JF: For me, that would have to be premiering the feature documentary 30 Seconds Away: Breaking the Cycle last year at the Milwaukee Film Festival. The director and I worked on that project for over 5 years to document the stories and struggles of the chronically homeless in our Milwaukee community. When you work on a project for that long – you really need to keep an eye on the long game and stay motivated because you face so many challenges. The director and I knew no matter what though, we had to share these stories of the individuals we have followed for all this time. Their stories and perspectives were so important to share. Thankfully, we’ve enjoyed an amazing community outreach with the film. We sold out 3 screening at film festival last year, had Mayor Tom Barrett, and Milwaukee Police Chief Edward Flynn at the premiere, and even now still have screenings and screening requests. With the awareness the film brought to our community, the support to our local housing and shelter programs have had tremendous growth over the last year. Since the premiere of the film, the community outreach has been more than I could have ever imagined and it really brought me a lot of inspiration, hope, and motivation that film can have an impact.

QH: I wouldn't say there was one particular moment that inspired me to stay in this field. I think my choosing to remain in film and video production has more to do with my collective experience over the past number of years working on those types of project. Every production has its own set of challenges and rewards and you always get out of it what you put into it. I think the main reasons I choose to keep working in this field are closely associated with the creative relationships you develop on set with your fellow crew members, and the final result that is formed when everyone works together towards a common goal. It's extremely satisfying to create something fun, interesting, and meaningful along-side other creative minds, and that's something I'll always strive to do.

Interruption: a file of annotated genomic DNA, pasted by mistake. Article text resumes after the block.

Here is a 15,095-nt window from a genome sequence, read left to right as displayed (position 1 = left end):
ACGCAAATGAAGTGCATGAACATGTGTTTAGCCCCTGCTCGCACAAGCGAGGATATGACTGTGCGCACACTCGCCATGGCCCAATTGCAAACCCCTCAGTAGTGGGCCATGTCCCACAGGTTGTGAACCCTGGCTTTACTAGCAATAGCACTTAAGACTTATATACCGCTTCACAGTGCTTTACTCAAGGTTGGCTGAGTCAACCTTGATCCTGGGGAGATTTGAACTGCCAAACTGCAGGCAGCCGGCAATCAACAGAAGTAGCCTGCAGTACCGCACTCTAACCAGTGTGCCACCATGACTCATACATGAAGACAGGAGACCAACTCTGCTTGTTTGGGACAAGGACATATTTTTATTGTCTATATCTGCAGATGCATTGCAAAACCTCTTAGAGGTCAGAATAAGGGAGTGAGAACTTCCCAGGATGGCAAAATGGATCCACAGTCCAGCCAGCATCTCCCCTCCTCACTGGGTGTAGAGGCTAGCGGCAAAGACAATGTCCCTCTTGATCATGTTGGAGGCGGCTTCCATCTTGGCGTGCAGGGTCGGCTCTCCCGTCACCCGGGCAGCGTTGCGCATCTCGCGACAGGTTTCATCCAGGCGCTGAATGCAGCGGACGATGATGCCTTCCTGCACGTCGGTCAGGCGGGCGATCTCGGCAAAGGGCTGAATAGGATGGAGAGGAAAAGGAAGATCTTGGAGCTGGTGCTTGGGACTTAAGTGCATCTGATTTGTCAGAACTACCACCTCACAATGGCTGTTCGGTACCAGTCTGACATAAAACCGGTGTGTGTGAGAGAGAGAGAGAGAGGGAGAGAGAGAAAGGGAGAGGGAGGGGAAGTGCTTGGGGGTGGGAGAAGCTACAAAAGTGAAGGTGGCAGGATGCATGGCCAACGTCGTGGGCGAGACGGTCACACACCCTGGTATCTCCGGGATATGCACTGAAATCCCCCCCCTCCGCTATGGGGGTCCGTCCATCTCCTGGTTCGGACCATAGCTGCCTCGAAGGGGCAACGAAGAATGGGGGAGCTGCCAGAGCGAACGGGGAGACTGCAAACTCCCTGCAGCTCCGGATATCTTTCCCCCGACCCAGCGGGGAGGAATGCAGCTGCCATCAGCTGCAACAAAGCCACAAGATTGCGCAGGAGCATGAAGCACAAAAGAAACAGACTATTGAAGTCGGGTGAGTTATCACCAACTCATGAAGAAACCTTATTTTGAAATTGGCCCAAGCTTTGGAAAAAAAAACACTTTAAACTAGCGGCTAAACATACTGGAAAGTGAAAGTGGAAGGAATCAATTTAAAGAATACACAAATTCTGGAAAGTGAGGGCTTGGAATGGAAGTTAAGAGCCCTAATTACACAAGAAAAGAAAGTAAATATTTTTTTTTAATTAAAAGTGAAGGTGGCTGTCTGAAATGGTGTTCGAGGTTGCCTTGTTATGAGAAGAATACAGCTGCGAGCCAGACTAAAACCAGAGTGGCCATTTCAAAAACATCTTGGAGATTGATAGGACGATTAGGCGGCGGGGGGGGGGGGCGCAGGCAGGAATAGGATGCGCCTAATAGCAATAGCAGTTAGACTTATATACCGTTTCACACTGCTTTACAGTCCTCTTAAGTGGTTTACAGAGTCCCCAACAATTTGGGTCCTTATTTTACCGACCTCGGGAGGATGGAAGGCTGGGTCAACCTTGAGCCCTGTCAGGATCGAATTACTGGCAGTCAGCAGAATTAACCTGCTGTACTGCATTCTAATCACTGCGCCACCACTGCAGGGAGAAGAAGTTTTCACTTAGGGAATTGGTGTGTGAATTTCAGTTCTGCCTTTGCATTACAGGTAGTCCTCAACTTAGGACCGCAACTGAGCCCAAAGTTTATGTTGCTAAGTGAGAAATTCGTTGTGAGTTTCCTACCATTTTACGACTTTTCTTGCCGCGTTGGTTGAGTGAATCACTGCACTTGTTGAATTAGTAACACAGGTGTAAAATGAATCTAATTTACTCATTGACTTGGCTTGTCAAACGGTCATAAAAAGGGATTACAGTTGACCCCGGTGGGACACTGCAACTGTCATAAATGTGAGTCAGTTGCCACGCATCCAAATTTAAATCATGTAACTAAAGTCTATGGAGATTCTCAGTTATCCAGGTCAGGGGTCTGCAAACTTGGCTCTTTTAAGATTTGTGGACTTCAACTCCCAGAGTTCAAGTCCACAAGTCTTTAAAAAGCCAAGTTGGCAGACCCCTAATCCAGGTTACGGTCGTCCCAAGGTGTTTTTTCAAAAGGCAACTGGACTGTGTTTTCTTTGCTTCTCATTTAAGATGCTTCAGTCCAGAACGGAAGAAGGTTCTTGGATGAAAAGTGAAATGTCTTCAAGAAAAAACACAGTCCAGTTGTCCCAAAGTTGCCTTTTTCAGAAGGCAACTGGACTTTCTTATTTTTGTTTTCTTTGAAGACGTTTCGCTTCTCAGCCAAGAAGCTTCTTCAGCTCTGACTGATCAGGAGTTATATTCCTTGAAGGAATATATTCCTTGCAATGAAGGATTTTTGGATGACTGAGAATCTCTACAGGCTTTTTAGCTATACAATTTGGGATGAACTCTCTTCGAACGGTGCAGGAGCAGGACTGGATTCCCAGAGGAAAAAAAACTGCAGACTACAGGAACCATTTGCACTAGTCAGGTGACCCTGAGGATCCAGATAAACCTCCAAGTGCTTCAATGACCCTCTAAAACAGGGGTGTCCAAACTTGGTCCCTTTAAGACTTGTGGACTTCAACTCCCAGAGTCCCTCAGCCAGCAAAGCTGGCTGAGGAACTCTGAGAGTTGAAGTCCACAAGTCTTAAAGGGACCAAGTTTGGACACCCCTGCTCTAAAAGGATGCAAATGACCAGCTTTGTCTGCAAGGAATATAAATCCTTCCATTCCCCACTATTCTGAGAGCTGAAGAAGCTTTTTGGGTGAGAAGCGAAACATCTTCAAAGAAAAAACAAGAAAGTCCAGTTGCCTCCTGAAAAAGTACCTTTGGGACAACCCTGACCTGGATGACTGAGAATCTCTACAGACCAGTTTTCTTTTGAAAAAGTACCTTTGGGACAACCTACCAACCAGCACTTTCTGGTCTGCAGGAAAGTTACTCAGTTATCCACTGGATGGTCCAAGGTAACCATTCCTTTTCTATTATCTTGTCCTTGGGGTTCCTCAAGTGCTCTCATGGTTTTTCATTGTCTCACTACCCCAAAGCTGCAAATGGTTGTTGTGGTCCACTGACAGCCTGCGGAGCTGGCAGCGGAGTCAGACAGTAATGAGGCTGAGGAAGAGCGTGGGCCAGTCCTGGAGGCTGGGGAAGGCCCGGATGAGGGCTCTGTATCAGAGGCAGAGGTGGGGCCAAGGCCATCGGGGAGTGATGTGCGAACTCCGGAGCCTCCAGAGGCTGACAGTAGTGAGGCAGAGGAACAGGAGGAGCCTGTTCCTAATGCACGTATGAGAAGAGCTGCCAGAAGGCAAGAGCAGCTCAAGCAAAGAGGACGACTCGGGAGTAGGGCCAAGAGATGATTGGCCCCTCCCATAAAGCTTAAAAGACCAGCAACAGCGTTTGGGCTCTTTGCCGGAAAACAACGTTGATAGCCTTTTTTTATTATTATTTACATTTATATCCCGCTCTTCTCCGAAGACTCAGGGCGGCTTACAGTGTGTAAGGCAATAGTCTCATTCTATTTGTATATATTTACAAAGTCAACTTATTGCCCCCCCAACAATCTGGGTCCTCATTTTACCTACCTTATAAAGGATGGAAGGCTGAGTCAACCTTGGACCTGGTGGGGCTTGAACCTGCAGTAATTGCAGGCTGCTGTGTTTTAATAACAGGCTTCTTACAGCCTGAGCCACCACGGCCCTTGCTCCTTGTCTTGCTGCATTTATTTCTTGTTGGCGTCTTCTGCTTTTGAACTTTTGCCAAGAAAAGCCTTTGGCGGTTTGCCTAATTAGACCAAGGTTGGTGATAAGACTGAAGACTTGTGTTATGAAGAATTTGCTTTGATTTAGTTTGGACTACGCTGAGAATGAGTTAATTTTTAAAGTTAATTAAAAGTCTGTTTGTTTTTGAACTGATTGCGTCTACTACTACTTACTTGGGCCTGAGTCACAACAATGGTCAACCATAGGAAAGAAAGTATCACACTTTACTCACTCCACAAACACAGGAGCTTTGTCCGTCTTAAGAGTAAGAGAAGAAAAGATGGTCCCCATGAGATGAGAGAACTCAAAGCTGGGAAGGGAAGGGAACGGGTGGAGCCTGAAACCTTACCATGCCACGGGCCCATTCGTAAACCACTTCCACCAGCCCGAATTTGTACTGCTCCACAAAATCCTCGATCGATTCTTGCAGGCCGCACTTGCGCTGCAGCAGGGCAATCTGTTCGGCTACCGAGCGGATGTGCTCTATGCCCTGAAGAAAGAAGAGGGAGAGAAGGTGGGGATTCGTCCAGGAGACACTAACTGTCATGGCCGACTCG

MM: Something you think the world should know. 

QH: 2001: A Space Odyssey is the best science fiction film ever made.

JF: Watch films. They will leave a lasting impression on you and provide experiences you may not otherwise ever imagine.

MM: Favorite spot/thing to do in MKE?

JF: I love the Oriental Theatre. I take every guest I have visit me in Milwaukee to the Oriental Theatre and then we have to go to Purple Door Ice Cream!

QH: This is a pretty tough question to answer but I'd have to say Estabrook Park and Brady Street are definitely in my top 5.